Okay, so it’s kind of the opposite thing, but still.

  2. B says:

    Our parish priest walked through every street in our parish’s territorial boundary during Covid times with the Blessed Sacrament several times.

    And I have four blessed St Benedict medals at the four corners of my property and we have avoided things. Once a neighbor’s large tree fell and landed partially onto our property but did no damage at all, missing all important things. Such things are not coincidences.

  3. APX says:

    I’ve had two similar instances.

    One I was sitting in my apartment on a hot summer’s day minding my own business when out of nowhere it got really dark and really windy suddenly. The forecast hadn’t said anything about the possibility for a thunderstorm, but I checked my weather app. There was a tornado warning for my area of the city. I didn’t know what to do (no basement or underground parkade in my building), so I got out my pectoral crucifix full of first class relics and a piece of the Agnus Dei sacramental, got out my Pieta App that has a prayer for diverting storms, held up my crucifix, and with as much conviction as possible, held up my crucifix and recited that prayer. About 30 seconds after I finished, the wind calmed down completely and the sun came out. (A small tornado did touchdown in a field outside the city, but there was no damage).

    Another time was out camping with my friend and all it did was pour. We had to cook on the fire so our weekend consisted of reciting the aforementioned prayer before every meal so that the rain would stop long enough for us to start a fire, cook, eat, clean up, and get back in the tent before the rain started again. Worked like clockwork.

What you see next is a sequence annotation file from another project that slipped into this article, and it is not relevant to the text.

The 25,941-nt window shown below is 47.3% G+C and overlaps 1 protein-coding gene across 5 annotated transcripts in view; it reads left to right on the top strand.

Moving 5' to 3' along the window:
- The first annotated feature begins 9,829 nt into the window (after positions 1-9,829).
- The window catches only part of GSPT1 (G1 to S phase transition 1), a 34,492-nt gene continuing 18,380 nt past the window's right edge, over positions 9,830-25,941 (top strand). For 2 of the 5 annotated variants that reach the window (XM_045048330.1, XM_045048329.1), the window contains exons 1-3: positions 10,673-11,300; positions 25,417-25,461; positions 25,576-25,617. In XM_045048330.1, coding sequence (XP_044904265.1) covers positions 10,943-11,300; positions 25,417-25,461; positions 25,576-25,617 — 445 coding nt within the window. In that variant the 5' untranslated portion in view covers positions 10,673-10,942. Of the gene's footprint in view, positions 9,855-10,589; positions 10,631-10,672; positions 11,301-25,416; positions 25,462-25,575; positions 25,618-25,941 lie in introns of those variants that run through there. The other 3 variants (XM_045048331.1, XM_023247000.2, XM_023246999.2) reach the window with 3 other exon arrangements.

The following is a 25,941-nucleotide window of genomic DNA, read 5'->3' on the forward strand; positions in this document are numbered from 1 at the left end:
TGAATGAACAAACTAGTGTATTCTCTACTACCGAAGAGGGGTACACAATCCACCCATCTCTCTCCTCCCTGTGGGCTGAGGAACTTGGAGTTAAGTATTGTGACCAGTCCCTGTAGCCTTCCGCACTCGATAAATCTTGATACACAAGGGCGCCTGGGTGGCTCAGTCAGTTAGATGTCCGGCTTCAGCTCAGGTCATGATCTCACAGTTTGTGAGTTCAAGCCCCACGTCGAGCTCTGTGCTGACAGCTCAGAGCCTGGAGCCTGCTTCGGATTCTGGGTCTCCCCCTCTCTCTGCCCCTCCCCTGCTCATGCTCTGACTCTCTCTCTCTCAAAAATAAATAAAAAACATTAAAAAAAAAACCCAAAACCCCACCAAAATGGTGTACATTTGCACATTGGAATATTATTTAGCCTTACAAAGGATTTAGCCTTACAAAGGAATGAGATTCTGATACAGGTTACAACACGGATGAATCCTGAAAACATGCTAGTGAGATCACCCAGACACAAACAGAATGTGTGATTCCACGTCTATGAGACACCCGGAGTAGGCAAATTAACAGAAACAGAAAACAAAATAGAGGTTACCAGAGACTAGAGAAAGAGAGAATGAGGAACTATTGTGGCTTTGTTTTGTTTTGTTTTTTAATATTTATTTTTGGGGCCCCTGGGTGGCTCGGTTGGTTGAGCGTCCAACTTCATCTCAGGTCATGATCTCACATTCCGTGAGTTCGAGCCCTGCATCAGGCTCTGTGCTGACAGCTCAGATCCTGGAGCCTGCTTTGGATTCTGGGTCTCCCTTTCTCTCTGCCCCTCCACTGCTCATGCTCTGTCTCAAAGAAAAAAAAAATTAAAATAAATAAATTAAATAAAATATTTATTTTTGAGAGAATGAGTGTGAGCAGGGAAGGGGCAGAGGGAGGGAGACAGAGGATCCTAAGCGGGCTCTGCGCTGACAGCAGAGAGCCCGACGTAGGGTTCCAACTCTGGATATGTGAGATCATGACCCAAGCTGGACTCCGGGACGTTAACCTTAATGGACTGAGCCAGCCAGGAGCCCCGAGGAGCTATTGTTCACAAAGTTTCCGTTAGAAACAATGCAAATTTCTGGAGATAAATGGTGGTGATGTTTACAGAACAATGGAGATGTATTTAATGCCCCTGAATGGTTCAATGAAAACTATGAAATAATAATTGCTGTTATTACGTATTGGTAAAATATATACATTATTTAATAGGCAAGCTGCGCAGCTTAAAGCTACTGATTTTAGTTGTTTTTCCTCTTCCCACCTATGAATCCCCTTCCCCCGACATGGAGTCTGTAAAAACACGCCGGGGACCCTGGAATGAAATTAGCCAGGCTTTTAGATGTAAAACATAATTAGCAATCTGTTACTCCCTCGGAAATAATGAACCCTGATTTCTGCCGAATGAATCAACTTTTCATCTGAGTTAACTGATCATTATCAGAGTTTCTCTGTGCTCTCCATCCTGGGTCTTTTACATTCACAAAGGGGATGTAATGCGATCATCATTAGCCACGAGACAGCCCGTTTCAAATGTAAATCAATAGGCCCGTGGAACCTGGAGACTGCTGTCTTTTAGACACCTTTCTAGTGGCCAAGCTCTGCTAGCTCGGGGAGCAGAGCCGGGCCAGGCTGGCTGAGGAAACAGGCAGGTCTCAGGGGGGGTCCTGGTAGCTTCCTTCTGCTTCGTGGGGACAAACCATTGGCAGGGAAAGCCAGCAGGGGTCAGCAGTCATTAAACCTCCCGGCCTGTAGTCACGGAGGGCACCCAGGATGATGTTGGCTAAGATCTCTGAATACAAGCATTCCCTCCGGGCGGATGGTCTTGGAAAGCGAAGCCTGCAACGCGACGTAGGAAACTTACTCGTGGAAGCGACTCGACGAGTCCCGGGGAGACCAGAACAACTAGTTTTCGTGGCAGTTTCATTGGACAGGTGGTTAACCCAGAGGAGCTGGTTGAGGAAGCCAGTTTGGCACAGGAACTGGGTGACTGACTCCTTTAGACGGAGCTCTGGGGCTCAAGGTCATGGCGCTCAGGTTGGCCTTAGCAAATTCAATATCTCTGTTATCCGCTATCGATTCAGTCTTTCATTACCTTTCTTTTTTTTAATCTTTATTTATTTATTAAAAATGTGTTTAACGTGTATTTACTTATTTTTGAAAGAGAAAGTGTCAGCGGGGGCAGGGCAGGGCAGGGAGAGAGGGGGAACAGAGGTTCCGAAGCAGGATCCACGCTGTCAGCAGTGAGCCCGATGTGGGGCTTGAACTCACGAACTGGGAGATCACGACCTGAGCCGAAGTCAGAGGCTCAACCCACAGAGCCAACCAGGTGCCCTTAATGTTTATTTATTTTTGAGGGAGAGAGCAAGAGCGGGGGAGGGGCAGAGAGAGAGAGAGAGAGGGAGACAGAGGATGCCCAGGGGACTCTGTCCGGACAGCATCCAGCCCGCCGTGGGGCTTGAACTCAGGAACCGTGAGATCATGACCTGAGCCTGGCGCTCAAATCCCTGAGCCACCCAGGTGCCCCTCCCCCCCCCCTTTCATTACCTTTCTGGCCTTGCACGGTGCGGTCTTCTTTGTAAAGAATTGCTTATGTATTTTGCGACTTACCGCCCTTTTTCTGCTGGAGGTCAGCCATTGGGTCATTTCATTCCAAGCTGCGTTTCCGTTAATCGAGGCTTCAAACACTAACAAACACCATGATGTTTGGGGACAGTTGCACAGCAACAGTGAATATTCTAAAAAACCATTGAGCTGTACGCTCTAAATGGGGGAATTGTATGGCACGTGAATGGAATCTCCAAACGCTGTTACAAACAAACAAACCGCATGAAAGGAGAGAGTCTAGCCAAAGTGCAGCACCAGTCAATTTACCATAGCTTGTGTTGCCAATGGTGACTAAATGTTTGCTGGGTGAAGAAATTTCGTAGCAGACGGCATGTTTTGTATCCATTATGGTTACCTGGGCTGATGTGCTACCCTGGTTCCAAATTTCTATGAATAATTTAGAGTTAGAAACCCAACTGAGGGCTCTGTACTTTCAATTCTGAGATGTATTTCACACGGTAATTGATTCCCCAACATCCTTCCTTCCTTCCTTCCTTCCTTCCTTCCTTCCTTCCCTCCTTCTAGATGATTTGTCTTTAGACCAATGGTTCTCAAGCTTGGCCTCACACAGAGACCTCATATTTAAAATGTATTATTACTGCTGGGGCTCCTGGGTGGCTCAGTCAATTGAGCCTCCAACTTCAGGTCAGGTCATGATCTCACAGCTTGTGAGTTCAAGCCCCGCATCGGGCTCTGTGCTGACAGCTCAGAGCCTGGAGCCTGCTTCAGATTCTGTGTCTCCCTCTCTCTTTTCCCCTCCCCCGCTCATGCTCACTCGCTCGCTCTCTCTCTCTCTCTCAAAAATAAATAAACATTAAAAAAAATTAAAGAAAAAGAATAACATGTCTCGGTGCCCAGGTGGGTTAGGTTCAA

4. FRLBJ says:

    At one Fraternity parish, the “Wettersegen” which is essentially an excorcism for protection from lightening, hail and storms, for calm in the heavens and to destroy the evil powers of the air was prayed with a relic of the True Cross after every Low Mass from the Feast of St. Mark on April 24 through September 14, the Feast of the Triumph of the Cross. It begins with, “A fulgure, grandine, et tempestate, libera nos, Domine Jesu Christe.” Go for it priests, especially in tornado alley in the Midwest! No wonder Europe has been blessed until recently with fewer such storms. Lack of prayers has consequences.

  5. PostCatholic says:

    What were the results?

  6. Suburbanbanshee says:

    Re: the Italian news story, it said that the river went back down just a few hours later, so everything was okay.

    Re: tornadoes, it can’t hurt. I’m not terribly saintly and I’m definitely not a priest, but I prayed one of those lay prayers to avert storms during the Memorial Day Tornado, and… the tornado went around my parents’ street and the nursing home over their fence, and it didn’t hit the apartments and houses further over in the other plat, and it didn’t destroy the woods up the street, and it went around my brother’s house too (just touching his driveway).

    Maybe if we were all really saintly, God would spare us all these things; or maybe a certain amount is sent to try us, and we will get the answer “No.” But it doesn’t hurt to pray.